Inflation Watch – RBI Q3 credit policy jan 2011

Rbi has chickened out again ...Here is a great piece from R Jagannathan who sums

What Subbarao seems to be saying is that he cannot tackle inflation purely with monetary policy when the finance ministry is running amok on petroleum and fertiliser subsidies. While the fiscal deficit is looking better this year due to one-off revenues from spectrum auctions, this is unlikely to last. In short, Subbarao is suggesting that Pranab is not doing his job, but in more diplomatic language.

Ajay shah has good advise  in How serious is the fiscal situation?

Net net Interest rates are running below inflation rates and much below Real Consumer Inflation rates more so for Food.

As the RBI is now subservient to the Finance ministry it will toe its line and interest rates wont go up substantially in near term but will inch up by the slow formula of baby steps or 25 basis points.

RBI has all but given up on one of its key jobs  ie Inflation Control, by not increasing interest rates in line with inflation and doesn’t mind the debasing of currency and eroding of purchasing power of the rupee.

Jahangir Aziz the Mumbai-based chief economist at JPMorgan Chase has said

We have been running loose fiscal and monetary policies for the last two years now. The rest of the world is doing much more of the same. But the rest of the world, including China and the US, has substantial excess capacity. We don’t. And this combination has often ended in tears if persisted for long.

This year’s fiscal deficit will likely end around 5.2% of gross domestic product (GDP), much better than the budgeted 5.5%, and sharply down from last year’s 6.9% and well on track to reach the projected 4.8% target for next year. But compare apples with apples. Take away the one-off 3G licence sale and the deficit looks more like 6.7% of GDP. Suddenly this year’s fiscal consolidation looks apologetic and next year’s 4.8% target a tall order.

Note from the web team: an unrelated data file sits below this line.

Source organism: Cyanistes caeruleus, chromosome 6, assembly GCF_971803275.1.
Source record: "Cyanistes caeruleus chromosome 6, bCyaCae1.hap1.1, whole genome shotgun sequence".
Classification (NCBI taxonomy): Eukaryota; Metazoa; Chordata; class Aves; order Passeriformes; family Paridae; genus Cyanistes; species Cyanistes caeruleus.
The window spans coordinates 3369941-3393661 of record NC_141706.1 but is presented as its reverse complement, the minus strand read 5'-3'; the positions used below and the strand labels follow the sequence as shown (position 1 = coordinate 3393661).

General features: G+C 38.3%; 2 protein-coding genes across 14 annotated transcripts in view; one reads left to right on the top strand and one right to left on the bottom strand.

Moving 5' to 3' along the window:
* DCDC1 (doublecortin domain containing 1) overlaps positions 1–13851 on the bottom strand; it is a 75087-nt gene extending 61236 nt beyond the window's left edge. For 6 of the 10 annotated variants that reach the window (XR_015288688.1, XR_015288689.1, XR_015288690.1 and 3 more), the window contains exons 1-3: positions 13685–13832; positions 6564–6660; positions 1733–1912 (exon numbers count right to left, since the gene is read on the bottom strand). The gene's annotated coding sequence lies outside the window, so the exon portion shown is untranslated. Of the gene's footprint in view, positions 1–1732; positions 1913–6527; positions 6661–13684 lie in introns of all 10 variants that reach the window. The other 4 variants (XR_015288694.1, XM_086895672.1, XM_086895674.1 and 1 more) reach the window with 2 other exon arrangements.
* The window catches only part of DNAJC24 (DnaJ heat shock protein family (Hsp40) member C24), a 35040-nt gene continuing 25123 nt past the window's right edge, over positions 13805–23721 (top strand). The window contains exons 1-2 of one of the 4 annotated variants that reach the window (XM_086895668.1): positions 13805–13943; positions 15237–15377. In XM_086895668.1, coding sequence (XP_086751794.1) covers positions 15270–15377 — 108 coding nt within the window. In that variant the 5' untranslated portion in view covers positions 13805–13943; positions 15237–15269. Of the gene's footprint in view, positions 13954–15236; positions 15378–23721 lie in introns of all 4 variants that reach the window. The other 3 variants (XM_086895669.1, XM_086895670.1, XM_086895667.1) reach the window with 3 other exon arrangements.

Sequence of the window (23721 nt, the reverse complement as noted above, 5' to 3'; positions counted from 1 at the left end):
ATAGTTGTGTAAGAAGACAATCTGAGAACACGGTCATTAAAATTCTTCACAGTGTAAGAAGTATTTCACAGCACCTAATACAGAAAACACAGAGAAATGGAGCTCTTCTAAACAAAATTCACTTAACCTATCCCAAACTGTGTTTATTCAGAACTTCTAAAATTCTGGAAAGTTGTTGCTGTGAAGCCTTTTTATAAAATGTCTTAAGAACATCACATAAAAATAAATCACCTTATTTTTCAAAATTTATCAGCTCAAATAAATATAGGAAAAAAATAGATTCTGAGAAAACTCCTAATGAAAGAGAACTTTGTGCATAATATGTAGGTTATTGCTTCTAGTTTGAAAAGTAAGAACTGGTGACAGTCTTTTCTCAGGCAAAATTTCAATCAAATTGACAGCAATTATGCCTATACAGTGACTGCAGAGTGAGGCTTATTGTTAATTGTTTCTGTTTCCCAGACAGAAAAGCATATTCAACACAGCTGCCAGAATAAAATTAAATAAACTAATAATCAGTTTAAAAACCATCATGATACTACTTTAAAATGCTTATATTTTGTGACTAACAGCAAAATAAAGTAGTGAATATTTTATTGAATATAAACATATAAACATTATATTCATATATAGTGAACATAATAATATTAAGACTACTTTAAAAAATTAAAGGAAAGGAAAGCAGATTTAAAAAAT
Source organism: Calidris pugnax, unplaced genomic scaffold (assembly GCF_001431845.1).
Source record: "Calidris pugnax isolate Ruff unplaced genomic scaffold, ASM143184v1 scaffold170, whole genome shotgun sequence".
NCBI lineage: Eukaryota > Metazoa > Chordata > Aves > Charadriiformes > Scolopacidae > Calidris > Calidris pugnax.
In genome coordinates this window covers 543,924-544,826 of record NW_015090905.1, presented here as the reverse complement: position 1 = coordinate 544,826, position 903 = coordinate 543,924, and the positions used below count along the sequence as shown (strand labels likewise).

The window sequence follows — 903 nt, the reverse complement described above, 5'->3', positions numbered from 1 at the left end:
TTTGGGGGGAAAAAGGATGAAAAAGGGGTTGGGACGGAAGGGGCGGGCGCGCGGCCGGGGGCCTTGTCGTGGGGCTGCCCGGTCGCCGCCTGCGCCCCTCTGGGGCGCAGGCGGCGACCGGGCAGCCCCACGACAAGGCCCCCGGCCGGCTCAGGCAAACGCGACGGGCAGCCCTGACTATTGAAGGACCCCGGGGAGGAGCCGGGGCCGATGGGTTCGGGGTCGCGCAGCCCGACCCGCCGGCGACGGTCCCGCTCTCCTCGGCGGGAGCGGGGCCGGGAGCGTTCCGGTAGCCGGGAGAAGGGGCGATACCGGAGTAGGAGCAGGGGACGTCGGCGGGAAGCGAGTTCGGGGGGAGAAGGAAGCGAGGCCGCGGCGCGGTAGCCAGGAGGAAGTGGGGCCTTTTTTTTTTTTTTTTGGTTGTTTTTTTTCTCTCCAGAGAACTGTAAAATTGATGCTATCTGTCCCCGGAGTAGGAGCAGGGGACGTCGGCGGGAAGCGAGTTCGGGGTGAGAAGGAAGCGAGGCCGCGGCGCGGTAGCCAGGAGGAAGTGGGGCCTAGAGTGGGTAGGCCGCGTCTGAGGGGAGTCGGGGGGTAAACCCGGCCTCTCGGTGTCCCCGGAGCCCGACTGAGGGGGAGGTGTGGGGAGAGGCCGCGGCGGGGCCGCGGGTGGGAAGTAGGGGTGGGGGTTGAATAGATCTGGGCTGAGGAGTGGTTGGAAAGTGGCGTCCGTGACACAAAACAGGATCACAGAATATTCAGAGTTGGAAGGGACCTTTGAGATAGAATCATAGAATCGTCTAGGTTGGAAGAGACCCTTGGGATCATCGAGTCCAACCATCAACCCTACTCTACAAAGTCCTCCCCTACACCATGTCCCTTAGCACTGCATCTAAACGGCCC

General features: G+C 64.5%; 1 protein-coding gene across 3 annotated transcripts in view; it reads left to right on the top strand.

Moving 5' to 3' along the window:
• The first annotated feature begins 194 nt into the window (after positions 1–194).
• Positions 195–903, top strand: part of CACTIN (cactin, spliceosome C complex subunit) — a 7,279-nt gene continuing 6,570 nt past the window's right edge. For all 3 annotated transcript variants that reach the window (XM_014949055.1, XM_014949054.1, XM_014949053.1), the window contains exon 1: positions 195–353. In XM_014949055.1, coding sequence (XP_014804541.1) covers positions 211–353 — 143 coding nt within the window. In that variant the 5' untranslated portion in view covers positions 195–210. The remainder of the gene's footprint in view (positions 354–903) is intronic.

More importantly, persistently high food inflation has become entrenched in expectations and wages. RBI’s own survey suggests households expect inflation to be around 11%, not 5%, while input prices in the Purchasing Managers’ Index survey has been growing relentlessly in recent months as have all labour-intensive services in the Consumer Price Index basket.

So summing up :-

The govt cannot/ is not interested to  increase supply of food and agri commodities, because middlemen and mandis are part of political culture, and give it  substantial political strength.There will be no substantial investment in infrastructure and supply lines, in roads,  in cold chains and in agriculture to increase yield because of skewed govt policy of oil and fertilizer subsidy and PDS which benefit the big agriculturist politicians and their cronies.

The cost of  Real Estate, all commodities , metals and goods will go up. FD Interest rates may creep up eventually depending upon money supply.

The great gold run would still continue, and gold has still some way to go but it wont be very spectacular.

Most likely the country can face an interest rate shock sometime in future , once the fed and eu change their loose monetary policy stance.

Next fiscal would likely be a very tough yr on the consumer as things are likely to worsen on the inflation front.

See this Video interview with Aziz on the need for reform.

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